IFRS 17 brings finance and risk closer together

IFRS 17 brings finance and risk closer together

The insurance sector is preparing for the implementation of IFRS 17. A great deal of attention is paid to modeling and the consequences for (finance and risk) policy. In addition to complying with the regulations, the implementation of IFRS 17 also offers an opportunity to bring the worlds of finance and risk closer together. Experiences from other areas of the financial sector could then prove useful. Yvonne Sijm, director at Zanders, explains.

What opportunities does IFRS 17 offer?

“The required changes due to IFRS 17 create opportunities to realize efficiency benefits and further consistency at the same time. But the implementation of IFRS 17, with associated costs, is a major challenge for all insurers involved. In addition, IFRS 17 means a significant change in the financial measures used by both internal and – above all – external stakeholders. While implementing, it is therefore necessary to decide how this new information should be incorporated into the strategy and risk policy. The different perspectives from supervisors, accounting and the economic reality never connect to each other for the full 100 per cent. Insurers with clear, integrated strategies and processes have an advantage over competitors who see IFRS 17 solely as a mandatory exercise.”

What does this mean for the role of risk and finance?

“In the financial sector there is a clear trend in which the integration between finance and risk increases, as a result of the legislation and regulations. For example, the prudential guidelines of Basel and Solvency II require an increasing degree of reconciliation with the financial reporting. In addition, IFRS 17 and IFRS 9 offer the risk perspective a clear spot in accounting. But although finance and risk are integrating further, their worlds are originally separate, with their own data, processes and systems. This leads to internal discussions about outcomes and to an expensive, inconsistent architecture of databases, models and tooling. As long as there is no clear need to implement changes, this situation remains intact.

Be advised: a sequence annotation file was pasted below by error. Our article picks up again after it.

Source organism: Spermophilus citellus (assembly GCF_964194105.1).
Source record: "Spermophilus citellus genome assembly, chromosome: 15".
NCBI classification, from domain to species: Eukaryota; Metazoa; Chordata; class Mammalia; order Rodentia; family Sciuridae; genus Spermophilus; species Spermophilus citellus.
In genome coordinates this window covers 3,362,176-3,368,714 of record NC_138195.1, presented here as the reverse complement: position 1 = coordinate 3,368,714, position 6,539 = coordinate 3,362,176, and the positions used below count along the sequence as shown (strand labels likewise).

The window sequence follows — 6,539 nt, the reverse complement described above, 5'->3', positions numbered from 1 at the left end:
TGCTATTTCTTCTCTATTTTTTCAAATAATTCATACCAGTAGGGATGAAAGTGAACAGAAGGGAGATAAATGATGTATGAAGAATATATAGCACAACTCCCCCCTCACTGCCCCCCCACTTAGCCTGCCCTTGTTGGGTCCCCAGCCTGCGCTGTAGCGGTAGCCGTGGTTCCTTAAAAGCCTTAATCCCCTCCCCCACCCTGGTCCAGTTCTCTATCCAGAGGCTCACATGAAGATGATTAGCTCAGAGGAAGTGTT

In the meantime, many experiences and models of Solvency II form the basis for IFRS 17. But there are inevitable differences too – because of the specific requirements and because of the choices insurers make themselves. Although these differences are logical and justified, there will be a need, both internally and externally, to align the results. A reconciliation like that is often difficult to make afterwards, because it has not been taken into account in the design stage of the data streams and models. However, when reconciliation is taken into account in advance as a starting point, there are possibilities for connecting the Solvency and IFRS figures.”

IFRS 17 is specific to insurance contracts. To what extent can insurers draw lessons from other experiences?

“The overlap between Solvency II and IFRS 17 shows many parallels with Basel versus IFRS 9 in the banking sector. Especially because there is a lot of overlap between accounting and prudential regulation in both cases. However, everyone involved approaches the issue from within their own field of expertise, which makes it difficult in practice to bridge the differences between the two perspectives.

In addition, economic reality often offers a different perspective too. Experiences from similar projects show that, with the right project teams, more synergy is achieved. Both in the design phase and with the implementation, capable people are needed, with knowledge of the various domains and preferably also hands-on experience with modeling and system implementations. Then the practical consequences of choices will be clear as early as possible. That’s a role that suits Zanders perfectly and our clients see in practice that we add value as an independent party.”